Main things to consider though are

    getting the layout set correctly at the start.
    Wall/floor flatness
    Correct size notch trowel for your tile size
    Correct adhesive. In your case, tubbed for your wall tiles, bagged flexible for the floor.
     
    Jord86 and Marc Berry like this.
  7. Jiml86

    Jiml86 Screwfix Select

    The difficulty of the job will be determined by the subfloor, amount of cuts, and size of tile. Its hard to explain in text so I would suggest watching videos on YouTube. A tile levelling system is not the answer to all problems either, you need to be almost there, it won't fix big differences in tile.

    The cost of you doing it yourself vs paying a tiler is also worth considering. Do you already own a tile cutter, wet saw/ angle grinder, drill and mixer trowels etc? Then your time factored in and also the cost if it doesn't go to plan? Not trying to put you off just worth a thought.
     
    Marc Berry likes this.
  8. Hans_25

    Hans_25 Screwfix Select

    That covers most of it! A lot of thinking and planning is needed so once you start laying tiles you don't have an oh **** moment.

    Think carefully where cuts are going to be so you don't end up with slithers, and any lining up/symmetry is catered for. For example, if you have a 600mm or 900mm wide splash back area, you may want the tiles central there, so need to start there and work out bearing in mind how the tiles will be cut at the end of the wall. Pros do this in their sleep (mostly), I'd do it using pen and paper!!
     
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  9. woodbutcherbower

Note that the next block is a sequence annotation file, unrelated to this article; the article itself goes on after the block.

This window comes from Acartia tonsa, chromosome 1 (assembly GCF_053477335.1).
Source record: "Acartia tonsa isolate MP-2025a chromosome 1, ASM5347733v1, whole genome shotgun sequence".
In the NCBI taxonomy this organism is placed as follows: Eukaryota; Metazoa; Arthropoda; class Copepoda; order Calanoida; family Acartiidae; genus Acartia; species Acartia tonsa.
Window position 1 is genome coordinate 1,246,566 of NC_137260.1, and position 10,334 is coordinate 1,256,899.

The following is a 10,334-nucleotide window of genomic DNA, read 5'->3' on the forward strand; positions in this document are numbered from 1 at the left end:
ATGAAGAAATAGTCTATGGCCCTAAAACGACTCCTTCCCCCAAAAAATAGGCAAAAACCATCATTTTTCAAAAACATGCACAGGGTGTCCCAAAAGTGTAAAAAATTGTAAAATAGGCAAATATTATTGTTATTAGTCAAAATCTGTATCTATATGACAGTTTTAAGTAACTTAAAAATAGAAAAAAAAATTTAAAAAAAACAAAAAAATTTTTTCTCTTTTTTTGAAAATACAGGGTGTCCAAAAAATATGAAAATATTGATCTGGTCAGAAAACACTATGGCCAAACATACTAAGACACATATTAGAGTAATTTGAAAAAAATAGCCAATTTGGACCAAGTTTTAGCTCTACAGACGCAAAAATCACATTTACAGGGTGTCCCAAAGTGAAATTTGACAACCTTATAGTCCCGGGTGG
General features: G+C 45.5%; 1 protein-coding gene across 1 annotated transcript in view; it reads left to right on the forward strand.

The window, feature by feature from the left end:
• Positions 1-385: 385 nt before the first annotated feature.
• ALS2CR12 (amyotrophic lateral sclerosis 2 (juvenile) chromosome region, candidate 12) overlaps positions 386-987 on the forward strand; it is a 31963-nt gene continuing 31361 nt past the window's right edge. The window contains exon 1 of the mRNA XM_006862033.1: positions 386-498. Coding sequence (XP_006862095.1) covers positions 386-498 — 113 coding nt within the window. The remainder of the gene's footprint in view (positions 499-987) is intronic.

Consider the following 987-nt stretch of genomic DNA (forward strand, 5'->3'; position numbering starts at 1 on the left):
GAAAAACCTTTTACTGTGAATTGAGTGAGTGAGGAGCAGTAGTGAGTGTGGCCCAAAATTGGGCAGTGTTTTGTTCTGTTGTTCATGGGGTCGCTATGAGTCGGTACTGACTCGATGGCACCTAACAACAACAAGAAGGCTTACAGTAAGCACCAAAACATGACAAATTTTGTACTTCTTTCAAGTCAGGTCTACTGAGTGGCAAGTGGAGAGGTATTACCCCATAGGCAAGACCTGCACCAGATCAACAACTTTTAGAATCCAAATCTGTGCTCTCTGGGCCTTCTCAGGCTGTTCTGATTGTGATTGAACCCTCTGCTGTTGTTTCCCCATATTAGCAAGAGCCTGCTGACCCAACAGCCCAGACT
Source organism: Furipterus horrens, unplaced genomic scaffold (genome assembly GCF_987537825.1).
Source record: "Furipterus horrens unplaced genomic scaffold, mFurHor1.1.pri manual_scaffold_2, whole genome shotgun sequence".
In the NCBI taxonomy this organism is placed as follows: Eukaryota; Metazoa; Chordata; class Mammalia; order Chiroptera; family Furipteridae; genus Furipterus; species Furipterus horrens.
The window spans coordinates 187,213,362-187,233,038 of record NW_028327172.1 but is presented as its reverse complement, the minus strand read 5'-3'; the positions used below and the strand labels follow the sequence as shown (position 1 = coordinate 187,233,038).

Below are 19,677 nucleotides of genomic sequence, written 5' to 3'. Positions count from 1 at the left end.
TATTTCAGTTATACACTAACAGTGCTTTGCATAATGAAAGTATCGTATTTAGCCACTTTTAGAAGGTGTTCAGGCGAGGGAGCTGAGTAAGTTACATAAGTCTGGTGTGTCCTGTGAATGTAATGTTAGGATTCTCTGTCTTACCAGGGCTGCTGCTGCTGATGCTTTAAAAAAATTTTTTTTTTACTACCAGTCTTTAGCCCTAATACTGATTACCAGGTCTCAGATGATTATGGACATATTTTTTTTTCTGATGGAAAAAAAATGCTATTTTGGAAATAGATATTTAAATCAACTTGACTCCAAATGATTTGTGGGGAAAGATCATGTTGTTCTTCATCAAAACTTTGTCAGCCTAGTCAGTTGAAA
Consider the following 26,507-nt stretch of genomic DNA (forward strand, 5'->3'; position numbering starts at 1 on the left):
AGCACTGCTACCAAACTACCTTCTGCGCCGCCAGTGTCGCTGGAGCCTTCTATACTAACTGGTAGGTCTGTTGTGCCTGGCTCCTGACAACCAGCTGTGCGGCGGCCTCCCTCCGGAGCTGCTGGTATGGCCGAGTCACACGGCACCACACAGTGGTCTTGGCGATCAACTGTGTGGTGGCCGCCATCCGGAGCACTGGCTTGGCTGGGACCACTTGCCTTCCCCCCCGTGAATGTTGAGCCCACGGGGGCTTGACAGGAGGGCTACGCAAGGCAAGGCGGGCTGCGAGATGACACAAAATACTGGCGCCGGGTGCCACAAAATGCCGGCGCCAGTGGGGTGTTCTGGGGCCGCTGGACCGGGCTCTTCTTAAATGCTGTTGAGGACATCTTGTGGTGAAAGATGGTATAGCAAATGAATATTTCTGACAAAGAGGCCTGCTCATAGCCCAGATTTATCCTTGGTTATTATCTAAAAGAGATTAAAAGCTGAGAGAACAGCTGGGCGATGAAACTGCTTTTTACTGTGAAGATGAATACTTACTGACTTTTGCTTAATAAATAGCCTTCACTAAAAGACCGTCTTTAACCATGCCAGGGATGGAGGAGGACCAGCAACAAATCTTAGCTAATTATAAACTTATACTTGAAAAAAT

woodbutcherbower Well-Known Member

    My tip of the day is to leave off all of your decor end panels and plinths until the floor’s tiled. Once done, they can be cut to size and installed. Things like this always look infinitely better when sitting on top of a finished floor. Same goes for skirtings and architraves. Probably sounds obvious, but if you’re new to this …… Good luck with it as other posters have said.
     
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  10. CGN

    CGN Screwfix Select

    That’s what I do with all kitchen and bathroom fits unless unavoidable.
     
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  11. Jord86

    Jord86 Screwfix Select

    Score the wall where the splashback is to go with a sharp Stanley knife to provide more of a key, especially if the wall is painted. Don't lay tiles directly on top of the worktop, measure up their thickness plus a tile spacer thickness then mark a level line all the way around and work to that, that way if the worktop is slightly out of level your tiling won't be affected and will be level. Buy a Rubi manual cutter for about £90, and an angle grinder with a diamond blade.
     
    Marc Berry likes this.
  12. Marc Berry

    Marc Berry Member

    I bought a wet saw a few years back when i did a really small bit of wall tiling in the laundry room just in case i needed to do some more at some point. So hopefully that was a good purchase ready for this lot
     
    CGN likes this.